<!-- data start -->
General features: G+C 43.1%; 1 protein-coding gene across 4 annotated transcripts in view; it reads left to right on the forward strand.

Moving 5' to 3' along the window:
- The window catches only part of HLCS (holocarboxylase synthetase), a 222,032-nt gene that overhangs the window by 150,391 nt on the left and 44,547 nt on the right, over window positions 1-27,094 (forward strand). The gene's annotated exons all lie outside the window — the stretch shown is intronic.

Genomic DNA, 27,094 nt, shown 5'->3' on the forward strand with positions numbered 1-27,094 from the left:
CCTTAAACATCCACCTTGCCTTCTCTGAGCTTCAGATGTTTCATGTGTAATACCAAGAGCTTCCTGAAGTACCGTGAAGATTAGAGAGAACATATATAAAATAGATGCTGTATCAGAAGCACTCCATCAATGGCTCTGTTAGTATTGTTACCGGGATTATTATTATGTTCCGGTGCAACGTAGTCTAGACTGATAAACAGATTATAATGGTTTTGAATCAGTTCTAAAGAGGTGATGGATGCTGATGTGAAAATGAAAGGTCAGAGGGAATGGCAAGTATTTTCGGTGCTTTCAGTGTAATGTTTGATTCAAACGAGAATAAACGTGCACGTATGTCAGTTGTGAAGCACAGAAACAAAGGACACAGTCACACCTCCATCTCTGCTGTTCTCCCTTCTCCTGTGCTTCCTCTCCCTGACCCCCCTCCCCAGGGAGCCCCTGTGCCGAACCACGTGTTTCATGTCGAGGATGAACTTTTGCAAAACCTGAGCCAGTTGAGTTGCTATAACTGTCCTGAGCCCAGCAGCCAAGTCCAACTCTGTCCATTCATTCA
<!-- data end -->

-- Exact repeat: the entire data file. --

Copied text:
General features: G+C 43.1%; 1 protein-coding gene across 4 annotated transcripts in view; it reads left to right on the forward strand.

Moving 5' to 3' along the window:
- The window catches only part of HLCS (holocarboxylase synthetase), a 222,032-nt gene that overhangs the window by 150,391 nt on the left and 44,547 nt on the right, over window positions 1-27,094 (forward strand). The gene's annotated exons all lie outside the window — the stretch shown is intronic.

Genomic DNA, 27,094 nt, shown 5'->3' on the forward strand with positions numbered 1-27,094 from the left:
CCTTAAACATCCACCTTGCCTTCTCTGAGCTTCAGATGTTTCATGTGTAATACCAAGAGCTTCCTGAAGTACCGTGAAGATTAGAGAGAACATATATAAAATAGATGCTGTATCAGAAGCACTCCATCAATGGCTCTGTTAGTATTGTTACCGGGATTATTATTATGTTCCGGTGCAACGTAGTCTAGACTGATAAACAGATTATAATGGTTTTGAATCAGTTCTAAAGAGGTGATGGATGCTGATGTGAAAATGAAAGGTCAGAGGGAATGGCAAGTATTTTCGGTGCTTTCAGTGTAATGTTTGATTCAAACGAGAATAAACGTGCACGTATGTCAGTTGTGAAGCACAGAAACAAAGGACACAGTCACACCTCCATCTCTGCTGTTCTCCCTTCTCCTGTGCTTCCTCTCCCTGACCCCCCTCCCCAGGGAGCCCCTGTGCCGAACCACGTGTTTCATGTCGAGGATGAACTTTTGCAAAACCTGAGCCAGTTGAGTTGCTATAACTGTCCTGAGCCCAGCAGCCAAGTCCAACTCTGTCCATTCATTCA